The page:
The first stop on my quest to visit all the dots on the MRT map is my home station. Toe-PIE-oh… only you have to say the ‘toe’ part as fast as is humanly possible, making it more like t’PIE-o.
It’s fitting (as well as bloody convenient) that Toa Payoh was the first ever stop on the MRT map – Singapore’s subterranean railway opened in 1987 with a 6km stretch of track from here to Yio Chu Kang.
MRT = Mass Rapid Transport… everything is rapid in Singapore – like the growth of the MRT. There’s also an emphasis on mass, in the sense of ‘for the masses’, which brings me back to Toa Payoh.
Around 85% of Singaporeans live in public housing in the form of tower blocks in model towns, the like of which failed spectacularly in England but (in a classic case of student surpassing master) succeeded in Singapore.
Toa Payoh Town was the first to be entirely purpose-built by the Housing Development Board. And its convenient little high street – actually a few streets lined with all manner of chain- and mom-and-pop shops where I’ve bought everything from shampoo to a diamond – is thriving. Tell that to Telford.
The HDB arrived in Toa Payoh – the name is Hokkien for ‘big swamp’ – in the 60s, when the area was said to be as rough as Chicago, and most of the residents still lived kampong-style in attap houses. Wooden huts, thatched roofs, stilts to stay out of that ‘big swamp’.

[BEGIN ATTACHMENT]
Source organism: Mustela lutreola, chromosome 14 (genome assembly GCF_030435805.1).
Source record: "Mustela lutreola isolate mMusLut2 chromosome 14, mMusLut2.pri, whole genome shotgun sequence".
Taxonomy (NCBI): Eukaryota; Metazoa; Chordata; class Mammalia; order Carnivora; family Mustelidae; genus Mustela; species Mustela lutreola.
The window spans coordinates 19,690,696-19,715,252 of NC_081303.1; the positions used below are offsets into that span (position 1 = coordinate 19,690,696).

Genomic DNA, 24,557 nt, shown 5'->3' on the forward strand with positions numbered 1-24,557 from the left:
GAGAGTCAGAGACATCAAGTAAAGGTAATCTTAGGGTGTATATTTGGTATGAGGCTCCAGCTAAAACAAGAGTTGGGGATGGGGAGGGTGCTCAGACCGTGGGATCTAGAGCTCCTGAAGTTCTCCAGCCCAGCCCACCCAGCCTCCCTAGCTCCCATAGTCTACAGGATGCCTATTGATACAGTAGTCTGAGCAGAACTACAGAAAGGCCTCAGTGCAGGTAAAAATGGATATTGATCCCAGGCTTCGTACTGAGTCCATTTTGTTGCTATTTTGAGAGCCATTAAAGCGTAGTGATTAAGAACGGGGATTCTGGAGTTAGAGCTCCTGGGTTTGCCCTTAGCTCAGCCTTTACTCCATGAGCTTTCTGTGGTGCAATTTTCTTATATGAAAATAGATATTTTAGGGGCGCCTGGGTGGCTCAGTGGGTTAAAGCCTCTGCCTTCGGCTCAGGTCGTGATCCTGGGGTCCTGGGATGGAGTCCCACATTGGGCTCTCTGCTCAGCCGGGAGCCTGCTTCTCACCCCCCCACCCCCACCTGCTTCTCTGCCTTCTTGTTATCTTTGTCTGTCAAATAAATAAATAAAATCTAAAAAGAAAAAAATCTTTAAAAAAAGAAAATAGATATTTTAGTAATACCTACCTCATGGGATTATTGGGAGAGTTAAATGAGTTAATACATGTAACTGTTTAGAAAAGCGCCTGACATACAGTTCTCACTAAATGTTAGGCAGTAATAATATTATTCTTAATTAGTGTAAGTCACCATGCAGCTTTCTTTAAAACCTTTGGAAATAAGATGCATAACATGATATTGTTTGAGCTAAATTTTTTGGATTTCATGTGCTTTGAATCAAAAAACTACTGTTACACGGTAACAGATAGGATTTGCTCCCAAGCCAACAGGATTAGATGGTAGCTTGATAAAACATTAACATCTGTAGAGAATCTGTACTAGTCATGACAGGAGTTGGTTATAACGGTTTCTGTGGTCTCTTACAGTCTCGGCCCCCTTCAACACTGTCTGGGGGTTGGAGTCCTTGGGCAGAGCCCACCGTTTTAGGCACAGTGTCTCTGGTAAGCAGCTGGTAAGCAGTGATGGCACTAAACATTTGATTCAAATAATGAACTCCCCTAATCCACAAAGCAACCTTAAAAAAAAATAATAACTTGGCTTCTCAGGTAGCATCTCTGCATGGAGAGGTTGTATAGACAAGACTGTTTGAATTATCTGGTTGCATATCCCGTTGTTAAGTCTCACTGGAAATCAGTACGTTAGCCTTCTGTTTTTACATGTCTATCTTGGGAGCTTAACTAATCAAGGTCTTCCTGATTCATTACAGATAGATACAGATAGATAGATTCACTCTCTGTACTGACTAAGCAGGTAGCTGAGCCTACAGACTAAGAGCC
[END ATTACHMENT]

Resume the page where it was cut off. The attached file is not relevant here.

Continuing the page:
Out on my balcony – 50 years on and 31-storeys up – there are no echoes of the kampong. Traffic is snarling on the PIE, brakes like hundreds of red eyes. I see street lights, flood lights, head lights, neon lights, traffic lights, dreamy submerged swimming pool lights, even the orange light of a gas flare off Malaysia – but no kerosene lamps. If I close my eyes, the cicadas and lapping water could suggest a swamp… but a siren, a TV set, and the little German-sounding bell belonging to a convent school below break the spell.
In the vanguard of the HDB and the MRT, Toa Payoh was a pioneer in the mass, rapid transport of Singapore into the future. “One of Modernisation’s / first ports of calls”, as the poet Koh Buck Song has it.
There are many other reasons to visit Toa Payoh and not just transit at the bus interchange: the remaining dragon playgrounds, the excellent public library with its special kids’ area, the oldest Buddhist temple in Singapore, and a suggestion that the Toa Payoh Long House popiah might just be the best in the country. I’d say “I’ll be back” but I’m already here.
I don’t have permission to reproduce it, so I won’t, but the National Heritage Board has a wonderful photo of the attap houses in Toa Payoh with the new HDB towers in the background taken in 1968.